A love of music and an interest in a particular instrument is a good start, but finding the right music teacher for yourself or your child is essential to cultivating a positive, lifelong relationship with the musician’s journey. A music teacher should be more than just the dictator of technical finesse and playing strategies, s/he should also connect on a personal level with the students – creating a safe, trusting and inspiring instructional environment in which the student can thrive.
Here are some of the ways you can ensure the teacher you hire is the best fit for the student.
Online searches are a good place to start, but word of mouth is even better. Begin asking neighbors, friends, teachers or coaches and see if they have any recommendations (or warnings). Online reviews don't always tell the full story so having personal recommendations and the ability to ask specific questions of people you trust is indicative of the bigger picture.
It's always a good idea to get three to five names on your list so you can begin interviewing the candidates, verifying credentials, and learning more about each one.
Don't be afraid to ask questions
It's just as important for the teacher to select the right student, as it is for the student to select the right teacher. This is the best way to ensure the rapport is beneficial for both parties. While a single "trial" lesson will give you a good idea about a teacher's energy, student interest, and teaching ability, it's wise to treat this process as an interview and have a handful of questions available for them to answer.
Our post, How to Choose a Great Cello Teacher, includes a list of 10 questions that can serve as a guide as you move forward in your "Teacher Search," and they’re relevant to any string instrument in the orchestra.
Attend local recitals
Most music schools and instructors host recitals, often taking place twice a year - around the holidays and then again in spring. In addition to supporting your local student musicians, you will learn much about your teachers of interest – listening to them speak and their introductions, seeing the spectrum of students they teach, and getting a feel for their music school's culture – which varies from place to place.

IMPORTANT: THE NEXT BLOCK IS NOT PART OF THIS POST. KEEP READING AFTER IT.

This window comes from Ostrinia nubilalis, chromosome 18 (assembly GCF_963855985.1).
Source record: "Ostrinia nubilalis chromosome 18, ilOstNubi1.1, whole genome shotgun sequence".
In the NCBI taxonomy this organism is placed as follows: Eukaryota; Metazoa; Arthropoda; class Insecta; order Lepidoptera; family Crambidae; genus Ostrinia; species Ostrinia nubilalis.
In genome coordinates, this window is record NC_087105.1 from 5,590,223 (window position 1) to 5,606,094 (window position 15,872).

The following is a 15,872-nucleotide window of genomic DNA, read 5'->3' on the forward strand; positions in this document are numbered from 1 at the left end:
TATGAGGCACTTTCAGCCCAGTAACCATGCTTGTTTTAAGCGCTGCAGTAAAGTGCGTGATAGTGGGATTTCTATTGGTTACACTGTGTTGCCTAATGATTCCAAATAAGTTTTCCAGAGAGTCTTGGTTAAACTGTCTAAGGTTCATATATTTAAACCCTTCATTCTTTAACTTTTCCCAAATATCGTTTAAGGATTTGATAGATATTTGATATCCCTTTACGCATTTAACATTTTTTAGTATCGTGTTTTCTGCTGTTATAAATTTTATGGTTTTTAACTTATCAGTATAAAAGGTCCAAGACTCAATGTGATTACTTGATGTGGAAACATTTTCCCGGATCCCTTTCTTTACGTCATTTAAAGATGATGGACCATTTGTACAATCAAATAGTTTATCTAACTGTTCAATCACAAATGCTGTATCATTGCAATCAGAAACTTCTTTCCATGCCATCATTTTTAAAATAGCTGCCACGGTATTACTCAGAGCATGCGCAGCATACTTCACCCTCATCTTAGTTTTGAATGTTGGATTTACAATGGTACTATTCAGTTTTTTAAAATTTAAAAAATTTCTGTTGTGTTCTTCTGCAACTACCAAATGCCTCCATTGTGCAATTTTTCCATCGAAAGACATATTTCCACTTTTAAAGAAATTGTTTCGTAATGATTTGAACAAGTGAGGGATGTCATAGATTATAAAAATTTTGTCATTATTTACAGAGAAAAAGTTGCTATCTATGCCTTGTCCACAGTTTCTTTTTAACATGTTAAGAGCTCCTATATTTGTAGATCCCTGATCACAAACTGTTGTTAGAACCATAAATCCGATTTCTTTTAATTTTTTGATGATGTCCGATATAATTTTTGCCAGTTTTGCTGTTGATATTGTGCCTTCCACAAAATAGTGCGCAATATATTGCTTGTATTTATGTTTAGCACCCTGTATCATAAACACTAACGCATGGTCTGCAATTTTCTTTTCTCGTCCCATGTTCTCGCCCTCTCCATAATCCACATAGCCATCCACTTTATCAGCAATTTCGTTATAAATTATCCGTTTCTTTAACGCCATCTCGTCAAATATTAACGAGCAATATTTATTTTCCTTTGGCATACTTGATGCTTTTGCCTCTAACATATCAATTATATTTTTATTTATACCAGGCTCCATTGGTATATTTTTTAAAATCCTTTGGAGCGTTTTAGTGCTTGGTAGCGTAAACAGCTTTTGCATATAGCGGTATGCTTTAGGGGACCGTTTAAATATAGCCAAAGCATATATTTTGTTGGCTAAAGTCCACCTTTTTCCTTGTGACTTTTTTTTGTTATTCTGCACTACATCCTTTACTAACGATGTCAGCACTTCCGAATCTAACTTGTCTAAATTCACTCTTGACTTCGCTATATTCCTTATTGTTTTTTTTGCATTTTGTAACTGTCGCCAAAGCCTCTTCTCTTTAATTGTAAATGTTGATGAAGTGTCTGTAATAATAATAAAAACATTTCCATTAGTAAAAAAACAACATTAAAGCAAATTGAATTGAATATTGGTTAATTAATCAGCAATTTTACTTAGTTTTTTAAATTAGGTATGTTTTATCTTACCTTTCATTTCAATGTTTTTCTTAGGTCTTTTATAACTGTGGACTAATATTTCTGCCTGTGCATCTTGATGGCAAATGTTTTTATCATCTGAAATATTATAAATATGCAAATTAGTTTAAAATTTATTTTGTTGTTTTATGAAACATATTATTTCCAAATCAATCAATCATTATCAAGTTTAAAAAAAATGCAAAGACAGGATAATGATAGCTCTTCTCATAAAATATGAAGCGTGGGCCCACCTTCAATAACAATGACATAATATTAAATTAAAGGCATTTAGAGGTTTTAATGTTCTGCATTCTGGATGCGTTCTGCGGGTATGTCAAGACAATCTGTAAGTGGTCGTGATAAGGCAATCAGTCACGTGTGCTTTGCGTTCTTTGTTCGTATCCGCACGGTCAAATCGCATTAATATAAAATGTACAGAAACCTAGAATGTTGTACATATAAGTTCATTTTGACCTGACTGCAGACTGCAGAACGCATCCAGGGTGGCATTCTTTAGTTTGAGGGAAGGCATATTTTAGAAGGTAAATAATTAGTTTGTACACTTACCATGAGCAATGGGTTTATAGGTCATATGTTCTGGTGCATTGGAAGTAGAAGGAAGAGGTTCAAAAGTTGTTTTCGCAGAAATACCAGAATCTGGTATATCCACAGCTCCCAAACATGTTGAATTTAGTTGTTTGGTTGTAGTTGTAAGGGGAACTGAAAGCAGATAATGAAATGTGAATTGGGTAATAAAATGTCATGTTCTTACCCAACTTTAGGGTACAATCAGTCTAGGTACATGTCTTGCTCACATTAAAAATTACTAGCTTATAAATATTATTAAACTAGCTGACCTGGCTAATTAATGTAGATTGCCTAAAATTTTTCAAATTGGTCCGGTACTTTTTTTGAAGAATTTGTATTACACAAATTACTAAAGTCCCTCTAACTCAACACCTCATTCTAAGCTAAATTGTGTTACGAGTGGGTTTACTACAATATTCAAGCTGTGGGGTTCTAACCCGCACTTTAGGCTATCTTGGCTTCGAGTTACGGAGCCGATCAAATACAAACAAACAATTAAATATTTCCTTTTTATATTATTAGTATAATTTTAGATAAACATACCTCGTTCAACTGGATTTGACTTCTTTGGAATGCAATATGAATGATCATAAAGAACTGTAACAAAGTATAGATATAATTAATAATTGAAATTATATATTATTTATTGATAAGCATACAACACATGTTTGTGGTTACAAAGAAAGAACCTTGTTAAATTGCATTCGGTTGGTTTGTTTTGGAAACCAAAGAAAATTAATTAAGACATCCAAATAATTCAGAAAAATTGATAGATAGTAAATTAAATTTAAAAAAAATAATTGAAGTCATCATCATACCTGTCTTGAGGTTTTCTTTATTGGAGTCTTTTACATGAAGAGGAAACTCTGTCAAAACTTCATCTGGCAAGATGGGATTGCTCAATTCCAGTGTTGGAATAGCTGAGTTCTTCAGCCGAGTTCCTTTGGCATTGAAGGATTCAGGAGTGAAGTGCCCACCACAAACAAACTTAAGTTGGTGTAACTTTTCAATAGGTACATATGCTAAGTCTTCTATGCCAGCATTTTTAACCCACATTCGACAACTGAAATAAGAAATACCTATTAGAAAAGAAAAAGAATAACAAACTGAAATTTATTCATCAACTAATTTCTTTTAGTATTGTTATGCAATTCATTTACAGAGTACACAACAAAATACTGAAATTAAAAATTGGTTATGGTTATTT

After the recital, speak with your child about his/her feelings, experience and thoughts about the different teachers and students you've listened to, keeping these impressions at the forefront when you interview prospective teachers.
Take advantage of free introductory lessons
Most great music teachers offer one, 30-minute introductory lesson that's completely free of charge. It is an opportunity for the instructor to get to know the student a bit better, and vice versa, to see if it's a good fit. Taking advantage of these lessons is a smart way to narrow your list to the top two instructors. Or, you may experience such a strong, positive resonance with one of them that you know you've found just the right teacher.
Is the teacher able to teach more than one instrument?
As a beginner, the student may think he wants to play violin, only to learn that it's the cello he longs for. Or, your child may begin playing her uncle's old cello because it was available, to find later that the viola is the instrument that speaks to her heart. This isn't uncommon at all. In fact, famous bassist Charnett Moffett played both drums and trumpet before picking up the bass.
If your child wants to play a string instrument, but isn’t 100% sure of his/her first choice, rent the one s/he’s most interested in starting, and seek out a music teacher that is willing to work with students across the string instrument spectrum until they find their perfect fit.
Choose a teacher who specializes at your level
Most teachers have their own favorite "student niche." For some, it's the beginner crowd. Others do best working with advanced players on honing higher-level techniques and tackling challenging pieces. If your child’s a beginner and you enlist someone whose preference is the advanced crowd, it can end in high-pressure disaster. If the student is an intermediate player, resistant to change teachers due to familiarity, s/he’s being held back.
Don't be afraid to ask instructors what their preferred level is and find one who enjoys teaching students at the child’s current level – and at least a couple of levels up from that – so they can enjoy a longer window of time together.
Choosing the right teacher for your child is an important part of creating a supportive atmosphere as s/he begins the musical journey. A knowledgeable, experienced, and supportive teacher will keep your student motivated for years to come.